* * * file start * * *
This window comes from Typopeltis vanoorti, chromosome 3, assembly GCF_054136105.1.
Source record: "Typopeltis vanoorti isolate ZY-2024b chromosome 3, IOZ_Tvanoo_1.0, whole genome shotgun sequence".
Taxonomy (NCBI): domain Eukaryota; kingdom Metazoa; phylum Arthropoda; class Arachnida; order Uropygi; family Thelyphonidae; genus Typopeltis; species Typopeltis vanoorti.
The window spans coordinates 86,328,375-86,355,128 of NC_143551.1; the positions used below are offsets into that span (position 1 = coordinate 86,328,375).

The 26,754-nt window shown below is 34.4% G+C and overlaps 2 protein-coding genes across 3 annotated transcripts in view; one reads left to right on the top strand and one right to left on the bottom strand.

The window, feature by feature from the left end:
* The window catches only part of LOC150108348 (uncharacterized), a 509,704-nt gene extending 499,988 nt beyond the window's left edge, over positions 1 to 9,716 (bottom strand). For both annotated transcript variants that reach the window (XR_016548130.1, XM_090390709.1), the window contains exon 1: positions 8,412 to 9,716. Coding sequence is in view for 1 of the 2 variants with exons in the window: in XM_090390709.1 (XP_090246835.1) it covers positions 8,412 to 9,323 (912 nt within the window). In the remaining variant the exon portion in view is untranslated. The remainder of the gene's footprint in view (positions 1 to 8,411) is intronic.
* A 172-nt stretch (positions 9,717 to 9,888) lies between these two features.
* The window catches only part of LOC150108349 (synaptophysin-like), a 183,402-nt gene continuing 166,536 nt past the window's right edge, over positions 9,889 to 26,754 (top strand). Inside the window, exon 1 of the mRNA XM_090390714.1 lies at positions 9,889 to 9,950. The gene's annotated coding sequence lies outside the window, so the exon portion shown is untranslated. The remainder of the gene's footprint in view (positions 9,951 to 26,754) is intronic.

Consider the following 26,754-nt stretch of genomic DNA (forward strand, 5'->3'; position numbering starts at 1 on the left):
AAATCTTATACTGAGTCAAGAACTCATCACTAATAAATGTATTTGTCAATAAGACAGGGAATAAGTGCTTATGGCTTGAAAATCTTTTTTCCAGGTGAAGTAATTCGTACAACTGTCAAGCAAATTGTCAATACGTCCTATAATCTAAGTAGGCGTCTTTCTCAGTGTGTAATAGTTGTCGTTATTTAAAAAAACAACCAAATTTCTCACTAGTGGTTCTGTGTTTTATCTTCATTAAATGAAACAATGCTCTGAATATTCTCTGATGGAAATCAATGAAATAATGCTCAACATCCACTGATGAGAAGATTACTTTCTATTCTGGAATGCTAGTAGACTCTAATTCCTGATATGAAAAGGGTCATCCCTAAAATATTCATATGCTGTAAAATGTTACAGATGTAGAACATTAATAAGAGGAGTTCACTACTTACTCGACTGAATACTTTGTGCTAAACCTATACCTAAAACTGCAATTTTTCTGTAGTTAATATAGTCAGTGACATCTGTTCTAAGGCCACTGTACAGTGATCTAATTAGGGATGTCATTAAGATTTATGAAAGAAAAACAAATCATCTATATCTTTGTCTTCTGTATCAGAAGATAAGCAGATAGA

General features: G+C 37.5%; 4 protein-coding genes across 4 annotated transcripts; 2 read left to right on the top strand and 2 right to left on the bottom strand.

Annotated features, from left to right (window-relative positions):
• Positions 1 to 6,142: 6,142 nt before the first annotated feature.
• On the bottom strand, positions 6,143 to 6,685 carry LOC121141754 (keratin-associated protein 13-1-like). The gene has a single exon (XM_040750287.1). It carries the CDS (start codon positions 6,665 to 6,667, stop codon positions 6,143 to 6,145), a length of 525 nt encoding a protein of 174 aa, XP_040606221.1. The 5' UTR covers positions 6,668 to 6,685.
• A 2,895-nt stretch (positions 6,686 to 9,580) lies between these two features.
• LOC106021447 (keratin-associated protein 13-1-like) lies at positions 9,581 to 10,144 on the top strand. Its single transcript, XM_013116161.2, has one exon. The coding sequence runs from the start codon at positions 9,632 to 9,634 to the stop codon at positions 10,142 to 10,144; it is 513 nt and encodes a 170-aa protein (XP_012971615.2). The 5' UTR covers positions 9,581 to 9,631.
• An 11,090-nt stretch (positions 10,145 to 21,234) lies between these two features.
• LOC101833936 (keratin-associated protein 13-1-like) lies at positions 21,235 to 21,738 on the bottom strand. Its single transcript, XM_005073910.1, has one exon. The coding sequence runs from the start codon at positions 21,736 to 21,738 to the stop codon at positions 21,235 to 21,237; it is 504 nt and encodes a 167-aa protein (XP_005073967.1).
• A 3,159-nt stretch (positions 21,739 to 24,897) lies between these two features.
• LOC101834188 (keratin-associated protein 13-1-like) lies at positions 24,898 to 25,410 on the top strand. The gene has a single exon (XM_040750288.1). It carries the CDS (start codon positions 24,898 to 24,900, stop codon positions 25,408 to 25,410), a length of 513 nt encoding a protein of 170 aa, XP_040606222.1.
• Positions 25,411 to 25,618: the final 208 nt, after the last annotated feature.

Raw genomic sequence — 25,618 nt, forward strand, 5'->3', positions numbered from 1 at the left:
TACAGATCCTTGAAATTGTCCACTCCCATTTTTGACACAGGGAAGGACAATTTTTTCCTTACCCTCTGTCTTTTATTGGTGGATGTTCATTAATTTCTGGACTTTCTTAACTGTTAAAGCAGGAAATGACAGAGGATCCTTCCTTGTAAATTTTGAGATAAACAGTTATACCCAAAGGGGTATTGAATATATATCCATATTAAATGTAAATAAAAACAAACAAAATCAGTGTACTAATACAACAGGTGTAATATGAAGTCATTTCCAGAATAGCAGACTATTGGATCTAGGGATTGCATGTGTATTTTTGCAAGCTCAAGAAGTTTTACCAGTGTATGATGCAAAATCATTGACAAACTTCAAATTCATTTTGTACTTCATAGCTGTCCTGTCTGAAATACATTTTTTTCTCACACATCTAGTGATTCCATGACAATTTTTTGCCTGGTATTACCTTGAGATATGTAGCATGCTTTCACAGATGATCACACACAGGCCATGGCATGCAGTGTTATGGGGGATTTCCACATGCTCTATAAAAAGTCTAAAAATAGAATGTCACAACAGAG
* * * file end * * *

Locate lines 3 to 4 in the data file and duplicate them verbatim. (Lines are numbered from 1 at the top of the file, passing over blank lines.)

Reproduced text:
Taxonomy (NCBI): domain Eukaryota; kingdom Metazoa; phylum Arthropoda; class Arachnida; order Uropygi; family Thelyphonidae; genus Typopeltis; species Typopeltis vanoorti.
The window spans coordinates 86,328,375-86,355,128 of NC_143551.1; the positions used below are offsets into that span (position 1 = coordinate 86,328,375).